(a) For Dr. Adler, the three religions distinguished by this claim are Judaism, Christianity, and the religion of Islam.

(b) Among the other religions that satisfy the requirements set forth in the definition of religion, only some claim to have logical and factual truth, but the truth they claim to have is of human, not divine, origin.


Dr. Adler next came to the insights and oversights that emerge from his previous consideration. He observes two principles and three considerations that should be employed in order to reach a decisive determination of where the truth lies among the world\’s religions:

(a) The principle of the unity of truth. All of the diverse parts of the whole truth must be compatible with one another regardless of the diversity of the ways in which these parts of truth are attained or received.

[See Etienne Gilson\’s excellent book \”The Unity of Philosophical Experience\” ]

(b) The principle of transculturality. At a given time, the truths of technology, mathematics, and the exact natural sciences are transcultural; whatever else claims to be true should also become transcultural if it is found to be compatible with the scientific truths that are now transcultural.


(1) To become transcultural, a body of religious beliefs and precepts must be compatible, at a given time, with the established scientific truths that are now transcultural.

(2) To become transcultural, philosophical doctrines must also be compatible, at a given time, with the established scientific truths that are now transcultural.

(3) When philosophy becomes as transcultural as the established science with which it is compatible, the truths established by philosophical theology should serve as the most decisive criterion whereby to discover where the truth lies among the religions of the world.


Dr. Adler next had to prepare to meet potential objections to his insights and oversights. In light of these principles and their considerations, he would be compelled to say that there cannot be logical and factual truth in any of the Far Eastern religions that are cosmological rather than theological in their orthodoxies, nor in any of the theological religions that are polytheistic rather than monotheistic.

[This answer, Adler adds, is based on the conclusions reached in his book \”How to Think About God: A Guide for the 20th-Century Pagan\”.]

The truth in religion, then, if it is to be found at all, lies in the three monotheistic religions of Western origin — in Judaism, in Christianity, or in the religion of Islam. But in which one?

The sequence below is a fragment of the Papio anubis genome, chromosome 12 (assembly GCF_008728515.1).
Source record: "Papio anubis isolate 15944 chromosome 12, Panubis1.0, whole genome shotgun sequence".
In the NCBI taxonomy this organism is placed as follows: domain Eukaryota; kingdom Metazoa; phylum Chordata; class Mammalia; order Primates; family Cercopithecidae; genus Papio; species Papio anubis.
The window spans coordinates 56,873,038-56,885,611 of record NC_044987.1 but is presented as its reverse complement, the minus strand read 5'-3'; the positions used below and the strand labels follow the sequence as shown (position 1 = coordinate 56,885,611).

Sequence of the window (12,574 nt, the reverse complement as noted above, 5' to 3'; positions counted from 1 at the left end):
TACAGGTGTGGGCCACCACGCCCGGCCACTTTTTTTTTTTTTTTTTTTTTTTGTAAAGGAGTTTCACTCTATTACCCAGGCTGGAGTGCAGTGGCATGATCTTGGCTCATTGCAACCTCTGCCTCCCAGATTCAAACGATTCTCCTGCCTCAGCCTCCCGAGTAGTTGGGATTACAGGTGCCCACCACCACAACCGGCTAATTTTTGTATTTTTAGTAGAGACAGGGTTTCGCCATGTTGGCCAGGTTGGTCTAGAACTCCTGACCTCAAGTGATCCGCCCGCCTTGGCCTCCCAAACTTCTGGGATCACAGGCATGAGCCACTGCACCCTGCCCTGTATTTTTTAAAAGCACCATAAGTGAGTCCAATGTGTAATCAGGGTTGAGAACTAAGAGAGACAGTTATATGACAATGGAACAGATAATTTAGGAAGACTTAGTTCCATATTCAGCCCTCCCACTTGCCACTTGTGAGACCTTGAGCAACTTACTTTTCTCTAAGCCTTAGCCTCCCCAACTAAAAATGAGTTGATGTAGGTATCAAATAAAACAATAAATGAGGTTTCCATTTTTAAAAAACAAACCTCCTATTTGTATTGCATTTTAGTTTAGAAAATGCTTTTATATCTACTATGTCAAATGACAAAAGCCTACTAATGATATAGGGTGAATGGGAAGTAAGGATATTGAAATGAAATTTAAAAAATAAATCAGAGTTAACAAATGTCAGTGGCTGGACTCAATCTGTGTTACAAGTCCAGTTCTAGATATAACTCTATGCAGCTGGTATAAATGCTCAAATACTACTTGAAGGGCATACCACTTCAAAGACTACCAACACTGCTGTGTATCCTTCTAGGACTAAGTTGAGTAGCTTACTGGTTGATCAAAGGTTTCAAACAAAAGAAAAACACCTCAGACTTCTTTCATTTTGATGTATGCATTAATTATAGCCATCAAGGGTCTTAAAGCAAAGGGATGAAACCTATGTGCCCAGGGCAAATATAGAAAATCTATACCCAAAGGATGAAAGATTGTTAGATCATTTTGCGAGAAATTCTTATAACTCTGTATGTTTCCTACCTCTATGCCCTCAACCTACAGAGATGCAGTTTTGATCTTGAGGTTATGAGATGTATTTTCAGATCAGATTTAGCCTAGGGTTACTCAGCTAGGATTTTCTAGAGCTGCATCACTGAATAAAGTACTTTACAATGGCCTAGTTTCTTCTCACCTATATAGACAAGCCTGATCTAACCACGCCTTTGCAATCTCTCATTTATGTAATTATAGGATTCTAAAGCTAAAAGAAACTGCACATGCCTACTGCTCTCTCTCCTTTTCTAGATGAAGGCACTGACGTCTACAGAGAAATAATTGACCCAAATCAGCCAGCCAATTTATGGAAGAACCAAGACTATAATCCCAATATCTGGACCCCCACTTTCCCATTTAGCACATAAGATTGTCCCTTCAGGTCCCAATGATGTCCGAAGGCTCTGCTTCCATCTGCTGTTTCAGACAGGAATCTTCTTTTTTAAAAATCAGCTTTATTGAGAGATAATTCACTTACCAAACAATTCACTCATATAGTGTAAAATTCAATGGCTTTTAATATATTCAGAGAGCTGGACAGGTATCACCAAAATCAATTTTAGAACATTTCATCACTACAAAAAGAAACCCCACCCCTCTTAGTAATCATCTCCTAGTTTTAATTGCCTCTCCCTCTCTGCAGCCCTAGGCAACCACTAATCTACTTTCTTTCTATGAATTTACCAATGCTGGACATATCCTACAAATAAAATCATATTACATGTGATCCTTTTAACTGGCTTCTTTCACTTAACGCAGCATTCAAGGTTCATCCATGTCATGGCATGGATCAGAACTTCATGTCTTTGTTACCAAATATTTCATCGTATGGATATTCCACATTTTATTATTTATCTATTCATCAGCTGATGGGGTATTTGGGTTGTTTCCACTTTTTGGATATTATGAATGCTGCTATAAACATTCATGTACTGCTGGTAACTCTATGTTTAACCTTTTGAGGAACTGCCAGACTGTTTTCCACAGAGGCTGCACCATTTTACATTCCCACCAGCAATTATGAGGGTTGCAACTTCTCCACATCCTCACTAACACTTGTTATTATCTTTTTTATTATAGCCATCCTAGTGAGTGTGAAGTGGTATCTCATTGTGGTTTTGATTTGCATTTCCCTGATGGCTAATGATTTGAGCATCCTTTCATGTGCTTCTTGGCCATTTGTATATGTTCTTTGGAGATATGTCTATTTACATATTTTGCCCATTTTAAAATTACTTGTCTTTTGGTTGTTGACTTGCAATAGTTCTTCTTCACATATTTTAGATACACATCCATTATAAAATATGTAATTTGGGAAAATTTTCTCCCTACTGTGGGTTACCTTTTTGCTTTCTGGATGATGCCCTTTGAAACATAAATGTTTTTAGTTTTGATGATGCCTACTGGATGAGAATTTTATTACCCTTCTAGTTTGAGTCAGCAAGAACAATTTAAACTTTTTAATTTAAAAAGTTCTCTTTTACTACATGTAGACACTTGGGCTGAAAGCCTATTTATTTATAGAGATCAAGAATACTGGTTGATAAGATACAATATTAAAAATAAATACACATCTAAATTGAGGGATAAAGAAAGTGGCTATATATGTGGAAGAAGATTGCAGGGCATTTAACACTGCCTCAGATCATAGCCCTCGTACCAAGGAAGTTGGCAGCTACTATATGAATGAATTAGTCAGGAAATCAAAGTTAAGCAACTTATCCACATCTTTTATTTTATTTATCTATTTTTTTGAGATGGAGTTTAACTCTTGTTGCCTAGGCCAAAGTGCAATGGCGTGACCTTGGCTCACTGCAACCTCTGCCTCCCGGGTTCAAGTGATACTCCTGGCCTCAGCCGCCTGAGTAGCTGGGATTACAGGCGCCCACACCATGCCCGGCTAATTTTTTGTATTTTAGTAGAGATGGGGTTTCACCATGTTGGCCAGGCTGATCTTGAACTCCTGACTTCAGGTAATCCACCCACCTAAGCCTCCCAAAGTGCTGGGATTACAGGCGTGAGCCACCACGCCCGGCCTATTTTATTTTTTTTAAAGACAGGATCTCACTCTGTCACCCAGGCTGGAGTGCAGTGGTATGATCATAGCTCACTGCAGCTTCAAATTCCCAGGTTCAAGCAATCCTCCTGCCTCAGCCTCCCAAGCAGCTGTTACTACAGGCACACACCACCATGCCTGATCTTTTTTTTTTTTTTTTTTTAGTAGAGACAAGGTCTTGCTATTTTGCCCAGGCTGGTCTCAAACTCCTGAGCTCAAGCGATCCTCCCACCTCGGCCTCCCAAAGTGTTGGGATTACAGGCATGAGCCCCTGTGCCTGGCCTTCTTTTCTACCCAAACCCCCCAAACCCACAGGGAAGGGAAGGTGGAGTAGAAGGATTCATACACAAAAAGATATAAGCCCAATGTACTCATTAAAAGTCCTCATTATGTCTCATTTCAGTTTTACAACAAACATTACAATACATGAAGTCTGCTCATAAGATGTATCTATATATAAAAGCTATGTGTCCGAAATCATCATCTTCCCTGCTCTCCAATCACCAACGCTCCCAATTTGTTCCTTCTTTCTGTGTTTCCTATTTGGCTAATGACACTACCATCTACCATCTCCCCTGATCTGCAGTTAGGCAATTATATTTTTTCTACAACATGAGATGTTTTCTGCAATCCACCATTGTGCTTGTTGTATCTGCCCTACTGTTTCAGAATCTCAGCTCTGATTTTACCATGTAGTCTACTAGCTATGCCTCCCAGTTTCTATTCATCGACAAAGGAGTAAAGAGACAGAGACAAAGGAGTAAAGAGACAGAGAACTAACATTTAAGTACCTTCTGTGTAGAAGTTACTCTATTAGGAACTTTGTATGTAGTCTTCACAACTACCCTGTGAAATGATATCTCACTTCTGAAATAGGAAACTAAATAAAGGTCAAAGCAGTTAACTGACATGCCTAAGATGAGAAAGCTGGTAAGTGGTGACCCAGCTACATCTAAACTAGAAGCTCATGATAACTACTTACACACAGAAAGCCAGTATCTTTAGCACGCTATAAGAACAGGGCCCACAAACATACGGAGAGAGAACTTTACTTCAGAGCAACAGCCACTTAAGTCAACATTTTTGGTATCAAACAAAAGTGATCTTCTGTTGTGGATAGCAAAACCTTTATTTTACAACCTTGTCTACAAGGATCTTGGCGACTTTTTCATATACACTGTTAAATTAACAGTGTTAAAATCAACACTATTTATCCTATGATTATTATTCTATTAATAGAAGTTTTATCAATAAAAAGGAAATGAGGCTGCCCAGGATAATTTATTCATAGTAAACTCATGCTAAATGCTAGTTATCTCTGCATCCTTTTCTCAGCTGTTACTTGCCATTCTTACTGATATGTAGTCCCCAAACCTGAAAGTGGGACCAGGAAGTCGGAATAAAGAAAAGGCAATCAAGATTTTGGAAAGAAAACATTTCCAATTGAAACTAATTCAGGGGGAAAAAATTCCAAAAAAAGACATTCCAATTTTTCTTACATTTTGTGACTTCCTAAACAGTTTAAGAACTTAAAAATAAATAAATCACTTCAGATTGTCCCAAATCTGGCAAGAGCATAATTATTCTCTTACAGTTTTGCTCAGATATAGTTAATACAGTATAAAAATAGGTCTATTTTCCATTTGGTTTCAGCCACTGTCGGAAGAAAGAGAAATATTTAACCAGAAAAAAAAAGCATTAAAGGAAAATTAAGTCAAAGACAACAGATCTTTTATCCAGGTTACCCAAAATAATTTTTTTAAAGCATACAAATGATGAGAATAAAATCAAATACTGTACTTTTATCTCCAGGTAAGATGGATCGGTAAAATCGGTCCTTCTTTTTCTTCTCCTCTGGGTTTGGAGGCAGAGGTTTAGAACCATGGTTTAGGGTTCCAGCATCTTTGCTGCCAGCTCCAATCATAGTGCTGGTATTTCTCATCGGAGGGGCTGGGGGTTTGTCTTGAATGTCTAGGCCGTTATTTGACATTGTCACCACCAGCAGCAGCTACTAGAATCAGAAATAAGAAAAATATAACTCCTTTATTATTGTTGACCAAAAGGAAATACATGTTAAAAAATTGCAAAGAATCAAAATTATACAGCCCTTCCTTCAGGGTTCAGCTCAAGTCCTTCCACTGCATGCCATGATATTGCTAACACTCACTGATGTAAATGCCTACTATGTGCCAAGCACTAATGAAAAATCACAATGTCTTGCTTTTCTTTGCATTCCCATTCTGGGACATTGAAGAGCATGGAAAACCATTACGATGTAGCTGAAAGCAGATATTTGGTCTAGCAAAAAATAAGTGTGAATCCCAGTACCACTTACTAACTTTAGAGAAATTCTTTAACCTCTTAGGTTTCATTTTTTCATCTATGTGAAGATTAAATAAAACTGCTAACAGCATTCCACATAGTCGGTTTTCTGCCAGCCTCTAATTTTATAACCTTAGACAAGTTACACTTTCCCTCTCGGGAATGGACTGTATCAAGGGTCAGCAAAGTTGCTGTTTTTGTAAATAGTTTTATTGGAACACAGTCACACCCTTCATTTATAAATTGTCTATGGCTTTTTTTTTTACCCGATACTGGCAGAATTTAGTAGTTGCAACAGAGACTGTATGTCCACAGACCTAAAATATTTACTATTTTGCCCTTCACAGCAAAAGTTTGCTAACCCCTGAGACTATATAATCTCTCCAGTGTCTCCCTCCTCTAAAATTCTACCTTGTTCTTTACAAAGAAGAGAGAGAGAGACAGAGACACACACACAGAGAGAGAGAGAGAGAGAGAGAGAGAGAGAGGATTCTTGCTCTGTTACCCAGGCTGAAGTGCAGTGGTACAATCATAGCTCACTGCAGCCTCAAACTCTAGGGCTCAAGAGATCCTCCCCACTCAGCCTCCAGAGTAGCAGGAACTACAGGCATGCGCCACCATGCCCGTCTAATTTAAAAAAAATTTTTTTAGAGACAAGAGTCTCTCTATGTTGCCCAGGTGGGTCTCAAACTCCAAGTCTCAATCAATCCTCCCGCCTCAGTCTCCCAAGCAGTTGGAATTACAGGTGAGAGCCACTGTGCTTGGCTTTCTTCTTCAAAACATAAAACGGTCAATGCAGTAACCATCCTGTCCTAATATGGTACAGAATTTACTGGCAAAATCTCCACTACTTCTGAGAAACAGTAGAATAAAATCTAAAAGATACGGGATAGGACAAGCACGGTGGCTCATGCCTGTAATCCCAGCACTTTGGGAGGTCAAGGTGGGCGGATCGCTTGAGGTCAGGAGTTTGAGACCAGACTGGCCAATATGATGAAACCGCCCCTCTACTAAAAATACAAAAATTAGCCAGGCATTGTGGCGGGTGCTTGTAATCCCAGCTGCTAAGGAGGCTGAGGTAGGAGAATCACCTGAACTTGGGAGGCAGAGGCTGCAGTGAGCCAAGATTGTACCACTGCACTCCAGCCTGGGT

Given our contemporary reliance on myth and narratives in our cultures, Dr. Adler addresses next the probable objections of people whose religions rely heavily on mythology in two ways.

(a) First he addresses the probable objections of Joseph Campbell, author of \”The Inner Reaches of Outer Space: Metaphor as Myth and as Religion\” and co-author, with Bill Moyers, of \”The Power of Myth.\”

[Please recall that it is Campbell\’s hero\’s journey that supplies the storied structure of the decision-making process I have been describing in my posts under the general title \”HOW TO FIND FAITH AT THE MOVIES.\” The implications of Dr. Adler\’s criticism have not been missed by me and I will address them in a later blog post.]

Dr. Adler succinctly summarized Campbell\’s view: None of the world\’s organized and institutionalized religions, especially those that are explicitly creedal, is anything but a mythology, and none has either truth or falsity in the logical sense of the terms. He demonstrates that this approach of Campbell\’s is fundamentally dogmatic materialism. He notes that Campbell states in his books, though not on television, that no modern mind, instructed by the natural sciences, and especially the social sciences, could possibly give any credence to the religious beliefs of Orthodox Jews or to the articles of Christian faith summarized in the Nicene Creed. A fortiori, Dr. Adler notes, Campbell would say the same thing about the faith of Islam, as well as the beliefs held by all the great religions of the Far East.